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Let Me Do It!


By Savitri Narayanan

The wall clock chimed one.

‘Where’s Babuji?’ thought Meenakshi as she put down the magazine and got up. It was his lunchtime. Babuji didn’t own a watch but had a great sense of time! Sharp at one he would be in for lunch! Farming was in his blood so even in his eighties, Babuji couldn’t stay indoors! In the mornings he would be out with his spade and found things to do in the backyard. He would know when to wind up his work, put away the tools, wash up and come in. By then his lunch would be ready, his durry and plate in place.

Meenakshi opened the kitchen door and called out, “Babuji, where are you?”

“Why are you shouting, beti?” called out Mukesh uncle from his yard across, “What’s the matter?”

“Daily he comes in and is seated for lunch by this time, uncleji”, she said, “Babuji….”

“Ramlalji, aren’t you hungry today? Where’re you?”  said their neighbour Mukesh as he parted the shrubs and came over.

A sense of alarm rose deep inside Meenakshi. A retired aanganwadi teacher, the father and daughter were mutually dependent in many ways. Soon after Meenakshi took charge of the local aanganwaadi, Maaji had passed away. Babuji kept to himself, turned uncommunicative. Apart from a maternal uncle in Raspur and the villagers, there was hardly anybody to turn to. Meenakshi rose to the occasion and took charge of the family including siblings Kavita, Veena and Rajeev – all three students of the village high school. Unfortunately, Rajeev too disappeared from their life. One evening he just didn’t come back from school! Everyone tried in their own ways to find Rajeev, contacting relatives who stayed near and far, with no results. As the years passed by, the thought of Rajeev too faded away.

Kavita and Veena had completed school and with the help of the elders in the village, their marriages could be arranged. Migrant labourers, both the grooms had found work and stayed on, one in Bihar and the other in Udaipur. Kavita and Veena too did their best to connect with their new families. Every summer vacation they came home with their children to spend time with Babuji.

Babuji…,” Meenakshi called out again.

“Ramlalji, get up!” hearing Mukesh uncle’s scream she ran there in panic.

There was Babuji, collapsed face down near the bamboo grove! The spade lay by his side as if it had slipped out of his hand! Arun bhaiyya and Kundan uncle had also reached the spot. Together they lifted Babuji, put him on the cot in the verandah. As the news spread, the villagers assembled in no time! The sarpanch came along with the doctor from the Primary Health Centre.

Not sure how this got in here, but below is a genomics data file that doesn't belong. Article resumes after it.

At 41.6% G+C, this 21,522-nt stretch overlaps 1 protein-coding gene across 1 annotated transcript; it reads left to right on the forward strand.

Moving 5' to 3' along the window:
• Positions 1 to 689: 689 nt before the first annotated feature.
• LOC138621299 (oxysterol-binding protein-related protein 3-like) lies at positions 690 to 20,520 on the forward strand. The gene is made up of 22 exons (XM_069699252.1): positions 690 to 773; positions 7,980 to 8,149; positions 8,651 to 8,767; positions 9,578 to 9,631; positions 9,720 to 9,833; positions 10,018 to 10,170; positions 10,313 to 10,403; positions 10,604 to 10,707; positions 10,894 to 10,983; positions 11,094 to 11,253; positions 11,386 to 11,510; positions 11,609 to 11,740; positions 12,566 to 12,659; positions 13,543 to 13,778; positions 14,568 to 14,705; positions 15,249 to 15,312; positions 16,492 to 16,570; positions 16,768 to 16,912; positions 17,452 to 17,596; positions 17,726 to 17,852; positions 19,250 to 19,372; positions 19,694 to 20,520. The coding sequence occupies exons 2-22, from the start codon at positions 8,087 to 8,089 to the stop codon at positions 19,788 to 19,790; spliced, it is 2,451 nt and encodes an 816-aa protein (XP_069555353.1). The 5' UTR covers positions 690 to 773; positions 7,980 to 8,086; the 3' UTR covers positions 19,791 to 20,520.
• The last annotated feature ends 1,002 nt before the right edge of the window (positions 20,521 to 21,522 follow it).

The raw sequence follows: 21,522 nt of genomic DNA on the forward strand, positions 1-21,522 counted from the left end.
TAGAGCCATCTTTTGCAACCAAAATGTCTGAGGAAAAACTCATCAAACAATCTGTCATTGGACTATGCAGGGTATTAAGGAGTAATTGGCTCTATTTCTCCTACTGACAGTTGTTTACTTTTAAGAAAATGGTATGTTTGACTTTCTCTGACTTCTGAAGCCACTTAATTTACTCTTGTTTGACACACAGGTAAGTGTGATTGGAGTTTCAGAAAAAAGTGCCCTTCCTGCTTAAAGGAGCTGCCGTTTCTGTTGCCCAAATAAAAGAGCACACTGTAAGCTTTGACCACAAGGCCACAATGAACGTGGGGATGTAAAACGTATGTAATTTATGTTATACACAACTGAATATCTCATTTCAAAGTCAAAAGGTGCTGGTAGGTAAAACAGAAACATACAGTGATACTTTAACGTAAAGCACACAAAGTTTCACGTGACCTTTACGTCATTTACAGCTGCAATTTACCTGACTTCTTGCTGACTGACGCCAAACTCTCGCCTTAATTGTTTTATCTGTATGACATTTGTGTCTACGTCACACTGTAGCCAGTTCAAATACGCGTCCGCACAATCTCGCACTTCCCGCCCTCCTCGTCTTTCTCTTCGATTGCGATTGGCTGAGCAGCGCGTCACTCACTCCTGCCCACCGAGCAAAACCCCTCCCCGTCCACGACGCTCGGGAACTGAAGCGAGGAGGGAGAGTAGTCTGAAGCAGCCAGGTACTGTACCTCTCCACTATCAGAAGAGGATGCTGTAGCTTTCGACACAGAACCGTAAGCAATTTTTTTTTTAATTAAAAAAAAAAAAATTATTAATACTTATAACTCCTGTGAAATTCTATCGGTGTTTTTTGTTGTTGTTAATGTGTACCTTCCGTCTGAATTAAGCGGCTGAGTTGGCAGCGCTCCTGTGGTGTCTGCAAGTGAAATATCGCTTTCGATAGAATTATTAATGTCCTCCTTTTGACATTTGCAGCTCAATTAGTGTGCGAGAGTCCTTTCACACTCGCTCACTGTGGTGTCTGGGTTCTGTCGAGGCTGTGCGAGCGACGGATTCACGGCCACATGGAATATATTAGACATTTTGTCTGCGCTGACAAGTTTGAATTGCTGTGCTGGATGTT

The doctor examined Babuji. Slowly, he stood up. He covered Babuji’s face with the bedsheet, bowed to the assembled villagers and said pointing to the sky.

“When God calls, one has to go!”

He lifted his medical kit and walked away.

Meenakshi stood, shocked, rooted to the ground! The women gently guided her inside the house as the men stood around the body, eyes downcast. The front yard was filled with people.

“The cremation needs to be done before sunset,” Mukesh uncle found his voice.

“Have Kavita and Veena been informed?”

“Well, even if they start by today’s train, they’ll reach only by tomorrow night,” said someone. “The cremation can’t wait.”

The villagers had already started lopping the devadar and stacking the logs in the southern yard.

“Who will light the pyre?” asked the sarpanch, voicing the thought in many minds.

“In the absence of a son any male relative can light the pyre,” said the Panditji.

Ramlalji had no brothers and no other relatives.

“I can light the pyre!” said Vijay Mamaji’s son Somu bhaiyya. They lived in Raspur, an hour away. He taught in the primary school there.

“That’s ok,” approved the Panditji, “Never mind from the mother’s side but he’s a blood relative.”

“Then you’ll do the teravi too,” the Panditji stated the rules. “A lamp has to be kept alight for eleven days where you’ll do namaskaar every morning and the concluding rituals will be done on the 12th day.”

“Oops! I have to attend a training session for a week in Kirankot,” said Somu bhaiyya. “It starts the day after and is compulsory for all government teachers!”

He was apologetic but no scope for a change of mind.

“Any other relative?” asked the Panditji aloud. “This needs to be done before sunset!”

“Can’t any boy or man do this?”, someone suggested. “He could be paid for helping out at this time of need!”

Meenakshi, who was huddled in a corner, wiped her tears and stood up. She walked forward, stood at the front door facing the villagers and said, “It was not my choice but God’s will that I was born a girl! God will surely be pleased to see me do my duty to my father! Let me light Babuji’s pyre, I seek your blessings and help!”

There was a shocked silence! People looked at each other. All eyes turned to the Panditji and the Sarpanch who soon got into a muffled conversation.

Head held high, tears streaming down her cheeks, Meenakshi came down the steps. With due respect, she held the bamboo frame on which the dead body was kept. Within seconds, Somu bhaiyya came forward and held the rear end. As they moved towards the pyre, the Sarpanch and all others followed chanting prayers. The Panditji hastened ahead, taking charge of the rituals.

The flames of the funeral pyre danced in the evening sky. When the rituals were complete, the people slowly dispersed.

Meenakshi too went home escorted by caring neighbouring women, her heart strengthened by Babuji’s blessings.